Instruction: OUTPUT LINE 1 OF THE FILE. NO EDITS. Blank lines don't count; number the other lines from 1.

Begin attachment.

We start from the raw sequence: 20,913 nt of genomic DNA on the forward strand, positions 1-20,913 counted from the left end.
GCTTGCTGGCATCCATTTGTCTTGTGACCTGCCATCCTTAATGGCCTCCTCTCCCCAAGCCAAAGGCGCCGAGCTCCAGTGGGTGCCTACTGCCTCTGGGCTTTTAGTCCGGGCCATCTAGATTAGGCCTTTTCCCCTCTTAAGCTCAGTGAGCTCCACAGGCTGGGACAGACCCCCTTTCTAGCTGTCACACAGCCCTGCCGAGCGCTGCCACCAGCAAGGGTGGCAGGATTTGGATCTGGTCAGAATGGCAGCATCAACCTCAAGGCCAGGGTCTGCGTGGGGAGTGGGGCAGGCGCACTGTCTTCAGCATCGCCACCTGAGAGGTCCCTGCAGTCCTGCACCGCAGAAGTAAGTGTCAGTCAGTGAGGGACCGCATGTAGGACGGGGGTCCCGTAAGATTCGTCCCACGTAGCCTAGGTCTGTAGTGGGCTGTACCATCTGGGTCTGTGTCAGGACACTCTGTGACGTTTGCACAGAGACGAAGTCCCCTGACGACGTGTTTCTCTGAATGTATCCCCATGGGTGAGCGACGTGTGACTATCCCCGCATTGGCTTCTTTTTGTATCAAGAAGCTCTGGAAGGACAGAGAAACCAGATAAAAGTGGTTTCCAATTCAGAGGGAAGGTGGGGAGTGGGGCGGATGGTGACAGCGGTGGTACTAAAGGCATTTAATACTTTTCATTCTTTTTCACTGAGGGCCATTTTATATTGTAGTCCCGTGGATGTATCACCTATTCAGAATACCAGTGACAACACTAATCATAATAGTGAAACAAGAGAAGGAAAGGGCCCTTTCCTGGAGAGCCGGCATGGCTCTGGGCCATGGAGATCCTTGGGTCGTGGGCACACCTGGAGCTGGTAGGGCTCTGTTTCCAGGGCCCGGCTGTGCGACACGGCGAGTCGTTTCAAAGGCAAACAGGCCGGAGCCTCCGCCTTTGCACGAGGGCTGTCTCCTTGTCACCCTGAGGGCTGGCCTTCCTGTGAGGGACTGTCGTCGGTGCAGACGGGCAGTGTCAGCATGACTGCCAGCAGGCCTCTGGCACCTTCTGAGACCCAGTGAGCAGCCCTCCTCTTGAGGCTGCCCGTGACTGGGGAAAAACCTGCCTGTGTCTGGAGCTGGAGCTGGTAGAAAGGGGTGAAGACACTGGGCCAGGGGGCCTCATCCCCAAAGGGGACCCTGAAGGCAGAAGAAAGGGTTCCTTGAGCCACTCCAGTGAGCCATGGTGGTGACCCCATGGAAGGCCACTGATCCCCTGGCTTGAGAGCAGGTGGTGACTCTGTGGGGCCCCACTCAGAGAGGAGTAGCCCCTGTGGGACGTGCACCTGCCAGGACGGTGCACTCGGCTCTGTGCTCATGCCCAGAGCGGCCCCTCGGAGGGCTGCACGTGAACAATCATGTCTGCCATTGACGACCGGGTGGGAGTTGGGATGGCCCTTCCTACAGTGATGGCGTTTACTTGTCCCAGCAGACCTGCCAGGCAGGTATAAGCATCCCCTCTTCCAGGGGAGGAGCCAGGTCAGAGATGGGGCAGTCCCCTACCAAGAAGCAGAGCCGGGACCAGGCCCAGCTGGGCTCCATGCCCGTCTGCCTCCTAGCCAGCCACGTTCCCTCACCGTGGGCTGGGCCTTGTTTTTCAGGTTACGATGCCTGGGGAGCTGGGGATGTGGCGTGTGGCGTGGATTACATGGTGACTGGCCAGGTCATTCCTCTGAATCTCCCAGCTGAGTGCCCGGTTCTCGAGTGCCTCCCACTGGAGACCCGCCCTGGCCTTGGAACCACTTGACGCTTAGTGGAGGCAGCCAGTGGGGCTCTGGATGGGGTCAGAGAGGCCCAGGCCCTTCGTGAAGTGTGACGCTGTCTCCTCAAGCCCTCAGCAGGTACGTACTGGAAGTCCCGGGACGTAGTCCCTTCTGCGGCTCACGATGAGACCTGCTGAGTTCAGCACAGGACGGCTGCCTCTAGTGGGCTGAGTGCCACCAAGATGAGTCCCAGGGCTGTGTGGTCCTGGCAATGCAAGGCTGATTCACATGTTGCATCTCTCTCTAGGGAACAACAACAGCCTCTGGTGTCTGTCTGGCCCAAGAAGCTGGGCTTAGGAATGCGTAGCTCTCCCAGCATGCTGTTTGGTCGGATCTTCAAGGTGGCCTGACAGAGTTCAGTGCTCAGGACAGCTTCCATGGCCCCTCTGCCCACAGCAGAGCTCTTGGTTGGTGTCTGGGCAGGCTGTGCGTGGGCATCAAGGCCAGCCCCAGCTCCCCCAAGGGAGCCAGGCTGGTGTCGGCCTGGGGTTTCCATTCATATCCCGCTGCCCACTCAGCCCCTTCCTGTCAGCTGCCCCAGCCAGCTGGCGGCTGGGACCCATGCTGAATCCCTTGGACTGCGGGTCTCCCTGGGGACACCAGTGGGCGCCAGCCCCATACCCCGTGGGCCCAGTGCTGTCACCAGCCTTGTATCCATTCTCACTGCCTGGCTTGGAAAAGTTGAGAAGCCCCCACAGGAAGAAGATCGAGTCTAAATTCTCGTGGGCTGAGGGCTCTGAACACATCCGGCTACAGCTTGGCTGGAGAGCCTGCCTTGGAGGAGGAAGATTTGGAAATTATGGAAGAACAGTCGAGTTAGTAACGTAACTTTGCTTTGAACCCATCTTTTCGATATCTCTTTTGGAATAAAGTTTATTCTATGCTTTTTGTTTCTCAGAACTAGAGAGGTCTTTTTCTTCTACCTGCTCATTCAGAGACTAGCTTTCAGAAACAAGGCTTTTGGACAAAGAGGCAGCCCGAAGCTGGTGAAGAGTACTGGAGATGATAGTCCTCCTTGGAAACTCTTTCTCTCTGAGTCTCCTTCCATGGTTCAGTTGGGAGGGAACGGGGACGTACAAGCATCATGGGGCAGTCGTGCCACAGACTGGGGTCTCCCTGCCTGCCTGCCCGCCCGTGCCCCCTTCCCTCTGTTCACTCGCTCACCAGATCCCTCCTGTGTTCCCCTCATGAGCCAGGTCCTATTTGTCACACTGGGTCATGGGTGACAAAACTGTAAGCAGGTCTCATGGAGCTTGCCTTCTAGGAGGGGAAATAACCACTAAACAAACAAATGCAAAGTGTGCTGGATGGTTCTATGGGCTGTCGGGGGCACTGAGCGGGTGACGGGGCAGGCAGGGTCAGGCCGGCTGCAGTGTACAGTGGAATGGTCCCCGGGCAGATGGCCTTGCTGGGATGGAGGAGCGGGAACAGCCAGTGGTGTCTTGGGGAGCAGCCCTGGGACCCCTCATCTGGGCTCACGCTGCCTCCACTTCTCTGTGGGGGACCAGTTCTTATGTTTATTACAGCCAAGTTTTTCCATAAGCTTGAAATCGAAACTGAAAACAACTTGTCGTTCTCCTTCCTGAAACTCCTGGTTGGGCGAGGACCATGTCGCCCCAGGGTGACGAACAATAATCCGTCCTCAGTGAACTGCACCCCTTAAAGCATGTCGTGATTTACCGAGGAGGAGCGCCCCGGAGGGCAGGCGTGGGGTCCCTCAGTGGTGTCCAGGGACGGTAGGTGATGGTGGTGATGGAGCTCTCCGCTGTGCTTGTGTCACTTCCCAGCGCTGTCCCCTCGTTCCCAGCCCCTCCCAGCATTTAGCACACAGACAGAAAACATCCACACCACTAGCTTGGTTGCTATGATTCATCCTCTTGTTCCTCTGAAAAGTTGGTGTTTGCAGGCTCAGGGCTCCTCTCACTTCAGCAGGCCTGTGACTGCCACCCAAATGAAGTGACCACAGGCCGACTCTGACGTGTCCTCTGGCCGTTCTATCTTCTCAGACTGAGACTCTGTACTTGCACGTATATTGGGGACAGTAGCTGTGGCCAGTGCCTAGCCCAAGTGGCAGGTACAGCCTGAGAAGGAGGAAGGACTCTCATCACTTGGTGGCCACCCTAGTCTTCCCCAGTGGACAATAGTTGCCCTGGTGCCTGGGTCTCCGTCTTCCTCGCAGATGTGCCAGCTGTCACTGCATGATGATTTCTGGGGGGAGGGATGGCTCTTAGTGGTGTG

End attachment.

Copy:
We start from the raw sequence: 20,913 nt of genomic DNA on the forward strand, positions 1-20,913 counted from the left end.